Submitted by
Assigned_Reviewer_4
Q1: Comments to author(s).
First provide a summary of the paper, and then address the following
criteria: Quality, clarity, originality and significance. (For detailed
reviewing guidelines, see
http://nips.cc/PaperInformation/ReviewerInstructions)
Update: I have read the rebuttal and my opinion
remains unchanged; I still think it's a very nice paper.
Summary
of the paper: In this paper, dropout training is analyzed in terms of
it's effect as a regularizer. First the authors discuss Gaussian additive
noise and dropout noise in the context of regularizing generalized linear
models. They decompose the expected loss into two terms: a loss function
over the labels, and a labelindependent regularizer based on an
expectation over the noise distribution. Using this, they approximate the
noisebased regularizer via a secondorder Taylor expansion in order to
yield closed form regularizers. In the case of linear regression with
normalized features, they recover the standard L2 penalty, while for
logistic regression they recover novel penalty functions. They reason and
demonstrate that the effect of dropout on logistic regression is to
penalize large weights for commonly activated features, while allowing
large weights for rare but highly discriminative features. They then cast
dropout as a form of adaptive SGD in the same vein as AdaGrad. Finally,
the authors exploit the fact that the effective dropout penalty function
doesn't depend on the labels, and use this to perform semisupervised
learning.
Quality: I believe this paper is of excellent
quality. It has a clear motivation and a careful analysis that is backed
up with empirical evidence. I particularly like the nonobvious connection
to AdaGrad, as well as the semisupervised extension. Perhaps the only
empirical evaluation that is missing is a speed comparison between the
quadratic, deterministic approximation and the stochastic version (similar
to Wang and Manning).
Clarity: This paper is quite clear, and
the progresses through the various ideas in a nice cohesive fashion. It
would have been nice if some of the more involved derivations not included
in the paper had been included in the supplementary material. It's also
not clear to me how they recover the exact penalty for the comparison in
section 2.1. Did they use a Monte Carlo estimate for the exact penalty?
Originality: This paper makes several original contributions,
namely the deterministic penalty for dropout training of GLMs, an analysis
of the effect of dropout on feature weighting, the connection with
AdaGrad, and the semisupervised extension.
Significance: This
paper makes a significant contribution to our understanding of the effect
of noisebased regularization in supervised learning. I have no doubt that
the results in this paper will be built upon in the future, especially the
semisupervised version. Q2: Please summarize your review
in 12 sentences
This paper was a pleasure to read. It had interesting
analysis, novel connections to previous work, interesting extensions, and
a relatively thorough empirical evaluation. Submitted by
Assigned_Reviewer_5
Q1: Comments to author(s).
First provide a summary of the paper, and then address the following
criteria: Quality, clarity, originality and significance. (For detailed
reviewing guidelines, see
http://nips.cc/PaperInformation/ReviewerInstructions)
This paper describes how the dropout technique (and
additive Gaussian noise) can be seen as a form of adaptive
regularization. Dropout has been shown recently to provide significant
performance improvements in deep learning architectures. However,
theoretical explanations provided so far of why it works so well have
not been conclusive. While this paper is only restricted to some forms
of generalized linear models (which are simpler architectures than
typical deep learning architectures), dropout is shown to be
equivalent to very intuitive adaptive regularization, especially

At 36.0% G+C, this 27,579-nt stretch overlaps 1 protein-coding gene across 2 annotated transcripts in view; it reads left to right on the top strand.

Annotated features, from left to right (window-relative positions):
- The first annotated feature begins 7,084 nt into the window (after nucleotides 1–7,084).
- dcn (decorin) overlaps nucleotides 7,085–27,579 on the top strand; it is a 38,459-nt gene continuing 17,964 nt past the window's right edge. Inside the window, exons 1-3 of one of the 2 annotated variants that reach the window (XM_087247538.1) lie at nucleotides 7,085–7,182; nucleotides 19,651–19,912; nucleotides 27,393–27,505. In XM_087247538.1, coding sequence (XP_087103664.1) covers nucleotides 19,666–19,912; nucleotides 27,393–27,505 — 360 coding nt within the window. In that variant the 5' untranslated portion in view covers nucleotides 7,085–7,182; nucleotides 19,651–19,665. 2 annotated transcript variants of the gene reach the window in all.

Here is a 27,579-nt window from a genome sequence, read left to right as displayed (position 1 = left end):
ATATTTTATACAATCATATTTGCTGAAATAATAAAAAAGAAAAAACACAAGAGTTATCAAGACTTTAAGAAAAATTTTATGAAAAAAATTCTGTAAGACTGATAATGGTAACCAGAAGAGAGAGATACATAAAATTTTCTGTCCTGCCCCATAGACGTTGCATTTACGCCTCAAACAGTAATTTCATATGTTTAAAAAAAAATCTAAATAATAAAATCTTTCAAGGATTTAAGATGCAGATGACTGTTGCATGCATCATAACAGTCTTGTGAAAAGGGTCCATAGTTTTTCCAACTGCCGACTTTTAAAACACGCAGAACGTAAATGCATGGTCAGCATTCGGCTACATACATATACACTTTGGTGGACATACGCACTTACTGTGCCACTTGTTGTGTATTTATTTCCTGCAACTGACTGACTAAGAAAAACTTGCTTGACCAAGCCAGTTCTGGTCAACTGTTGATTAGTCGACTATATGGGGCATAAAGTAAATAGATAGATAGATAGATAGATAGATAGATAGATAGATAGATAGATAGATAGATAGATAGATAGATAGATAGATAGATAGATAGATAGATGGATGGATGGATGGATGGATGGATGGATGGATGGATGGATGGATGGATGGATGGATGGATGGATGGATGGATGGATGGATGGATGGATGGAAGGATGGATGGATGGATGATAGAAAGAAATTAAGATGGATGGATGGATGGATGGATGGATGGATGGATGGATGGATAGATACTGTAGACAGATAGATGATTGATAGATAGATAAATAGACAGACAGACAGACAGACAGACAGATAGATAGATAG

useful when rare but discriminative features are prevalent. To my
knowledge, this is the first time that such a clear explanation of
dropout is provided. Moreover, a connection is also made with
AdaGrad. A semisupervised learning algorithm is derived from this
connection, and empirical results show improvement over logistic
regression and the supervised version of the dropout regularizer.
Very interesting and well written paper. I was impressed by the
clarity of the derivations (culminating with Eq. 12), and I'm eager to
see if a similar analysis holds for deep architectures.
One
suggestion about the content of this version of the paper (or eventual
subsequent journal versions): Section 4.1 in itself is not very
useful. Although it is interesting, it takes too much space in the
paper for what it's worth. It is always possible to generate synthetic
datasets to advantage any model. Instead, more space could be devoted
to describe more clearly and intuitively the relationship between the
regularizer (Eq. 11) and the Fischer information. A graphical
depiction of the spherical properties of the Fischer normalization
described in lines 243246 could be useful in that sense.
Minor comments:
Line 263: x_{ij} should read x^2_{ij}
Provide a reference for Eq. 15.
Line 355: The penalty term
is different from Eq. 15.
I have taken into account the authors
rebuttal in my final review.
Q2: Please summarize
your review in 12 sentences
Very interesting connection between dropout and
regularization in generalized linear models. Nice application to
semisupervised learning. Submitted by
Assigned_Reviewer_6
Q1: Comments to author(s).
First provide a summary of the paper, and then address the following
criteria: Quality, clarity, originality and significance. (For detailed
reviewing guidelines, see
http://nips.cc/PaperInformation/ReviewerInstructions)
*Summary of the paper:
This paper studies
"dropout training" in the framework of feature noising as a
regularization.
It is know that adding an additive gaussian noise
to the feature is equivalent to an l_2 regularization in a least square
problem (Bishop).
This paper studies multiplicative Bernoulli
feature noising, in a shallow learning architecture, with a general loss
function and shows that it has the effect of adapting the geometry through
an "l_2 regularizer " that rescales the feature (beta^{\top} D(beta,X)
beta).
The Matrix D(beta,X) is a estimate of the inverse diagonal
fisher information. It is worth noting that D does not depend on the
labels. The equivalent regularizer of dropout is non convex in general.
A connexion to AdaGrad in online learning introduced in Duchi et
al is made, as both approaches reduces to adapting the geometry towards